Baseball officials are reportedly suggesting several changes in the game to the Major League Baseball Players Association in a continuing attempt to streamline and improve the game and pace of play. One change would require any pitcher to face at least three batters before he could be replaced by another hurler.
At first glance, this seems like a positive. Fewer bullpen moves would speed up the game and make for less late-game tedium when managers can overdo the matchup thing. No more pitchers getting roster spots as left-on-left guys. I’ll bet those pitchers are not in favor of this rule.
Maybe this means more pitchers would need to be proficient against both left- and right-handed batters. If you are going to pitch to more than one hitter, you better be equipped to handle lefties and righties.
But would this really be a good move and save that much time? When a report in The Athletic discussed some proposed changes, it was pointed out that 14.1 percent of relief appearances last year were for less than three batters. So this move would not impact a large amount of moves already made.
This would also be the first time that managers would not be able to make a change when they want to involving a pitcher, hitter, runner or fielder. Up until now, when they want to make a change, they do. This time, the new pitcher would have to face three hitters. No changes.
By the way, this is not baseball’s attempt to stop the use of an opener. Those pitchers start the game and are there to almost always pitch at least an inning anyway. So the plan is for them to face at least three batters already.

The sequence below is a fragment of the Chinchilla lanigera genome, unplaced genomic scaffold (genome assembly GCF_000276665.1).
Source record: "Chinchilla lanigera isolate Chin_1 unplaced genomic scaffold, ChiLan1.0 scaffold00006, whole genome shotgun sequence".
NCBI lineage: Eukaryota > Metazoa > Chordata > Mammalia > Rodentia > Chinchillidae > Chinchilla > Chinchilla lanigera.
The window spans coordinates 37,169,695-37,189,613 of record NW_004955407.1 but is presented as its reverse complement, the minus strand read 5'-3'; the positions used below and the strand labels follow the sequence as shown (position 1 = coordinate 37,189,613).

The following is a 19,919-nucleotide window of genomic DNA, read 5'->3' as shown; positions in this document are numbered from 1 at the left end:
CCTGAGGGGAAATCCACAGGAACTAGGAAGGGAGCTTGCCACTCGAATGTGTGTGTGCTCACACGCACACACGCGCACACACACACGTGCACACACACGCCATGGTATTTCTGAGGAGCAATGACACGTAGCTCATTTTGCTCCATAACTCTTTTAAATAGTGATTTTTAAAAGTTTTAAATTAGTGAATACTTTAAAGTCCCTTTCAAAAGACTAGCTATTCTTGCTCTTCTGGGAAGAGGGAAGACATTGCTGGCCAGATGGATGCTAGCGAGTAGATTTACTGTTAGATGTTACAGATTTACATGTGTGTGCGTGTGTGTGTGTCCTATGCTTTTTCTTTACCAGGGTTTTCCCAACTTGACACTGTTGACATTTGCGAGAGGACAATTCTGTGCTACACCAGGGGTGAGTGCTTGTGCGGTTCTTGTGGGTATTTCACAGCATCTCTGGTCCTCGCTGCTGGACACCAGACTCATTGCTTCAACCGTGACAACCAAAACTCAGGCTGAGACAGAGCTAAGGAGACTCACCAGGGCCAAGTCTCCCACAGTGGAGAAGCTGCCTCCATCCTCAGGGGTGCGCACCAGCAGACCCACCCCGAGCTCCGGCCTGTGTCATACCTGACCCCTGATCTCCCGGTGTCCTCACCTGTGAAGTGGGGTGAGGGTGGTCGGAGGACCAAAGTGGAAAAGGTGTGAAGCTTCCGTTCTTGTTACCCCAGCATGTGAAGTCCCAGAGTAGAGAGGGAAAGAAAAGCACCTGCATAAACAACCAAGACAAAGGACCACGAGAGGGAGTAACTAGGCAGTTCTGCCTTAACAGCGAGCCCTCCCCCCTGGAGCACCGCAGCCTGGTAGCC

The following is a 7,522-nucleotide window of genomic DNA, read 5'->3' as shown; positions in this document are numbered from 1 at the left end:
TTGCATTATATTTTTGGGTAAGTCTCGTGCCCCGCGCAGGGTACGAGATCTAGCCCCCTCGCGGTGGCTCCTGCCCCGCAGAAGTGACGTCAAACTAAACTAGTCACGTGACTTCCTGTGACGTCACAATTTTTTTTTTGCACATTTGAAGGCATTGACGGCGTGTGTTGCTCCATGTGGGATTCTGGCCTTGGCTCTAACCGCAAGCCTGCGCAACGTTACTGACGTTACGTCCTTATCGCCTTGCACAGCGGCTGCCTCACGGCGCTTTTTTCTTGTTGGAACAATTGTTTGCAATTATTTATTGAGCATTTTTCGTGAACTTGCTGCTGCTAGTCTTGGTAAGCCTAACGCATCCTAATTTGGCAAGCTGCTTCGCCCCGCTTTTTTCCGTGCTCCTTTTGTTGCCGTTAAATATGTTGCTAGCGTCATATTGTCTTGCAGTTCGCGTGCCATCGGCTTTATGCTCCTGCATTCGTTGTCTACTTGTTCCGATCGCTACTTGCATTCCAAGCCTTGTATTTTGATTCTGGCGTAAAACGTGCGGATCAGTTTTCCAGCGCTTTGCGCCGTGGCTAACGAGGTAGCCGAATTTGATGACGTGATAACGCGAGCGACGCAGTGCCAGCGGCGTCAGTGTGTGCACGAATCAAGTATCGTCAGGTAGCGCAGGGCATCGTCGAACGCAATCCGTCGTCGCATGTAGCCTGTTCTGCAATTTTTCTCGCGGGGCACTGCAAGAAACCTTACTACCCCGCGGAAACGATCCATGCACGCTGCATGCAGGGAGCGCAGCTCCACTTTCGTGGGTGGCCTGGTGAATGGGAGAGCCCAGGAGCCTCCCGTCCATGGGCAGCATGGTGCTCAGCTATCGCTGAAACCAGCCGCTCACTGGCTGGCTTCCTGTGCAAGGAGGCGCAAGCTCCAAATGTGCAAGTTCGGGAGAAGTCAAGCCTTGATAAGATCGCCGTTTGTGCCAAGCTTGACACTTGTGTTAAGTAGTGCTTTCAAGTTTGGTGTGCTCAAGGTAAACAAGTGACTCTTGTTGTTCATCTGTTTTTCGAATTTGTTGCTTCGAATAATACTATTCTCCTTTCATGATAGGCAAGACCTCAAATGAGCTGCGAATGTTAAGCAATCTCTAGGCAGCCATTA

I see one potential red flag with this rule - injuries and the chance for or threat of an injury. You can’t make an injured pitcher stay in the game, so if this rule does get implemented, there will have to be some language accounting for this. If a pitcher blows out his elbow versus the first batter, you obviously can’t make him continue.
But here’s the rub: What if a pitcher complains of stiffness or soreness? You have to take him out for precautionary reasons, right? So teams can find ways to circumvent this rule. Face one batter and, ‘Hey look, he’s rubbing his right elbow, maybe we should take him out.’ Said pitcher returns to pitch the next day. That would raise a few eyebrows. But pitchers now come out for precautionary reasons that turn out to be nothing, they never go on the DL and they are back in another game soon. Sometimes the very next day.
How do you combat that?
The three-batter rule could potentially be a good one for baseball. But it also could potentially just open up more ways for someone to try and skirt a rule.
By the way, in this entry, MASNsports.com’s Mel Antonen wrote about several other rule changes that baseball officials are pondering.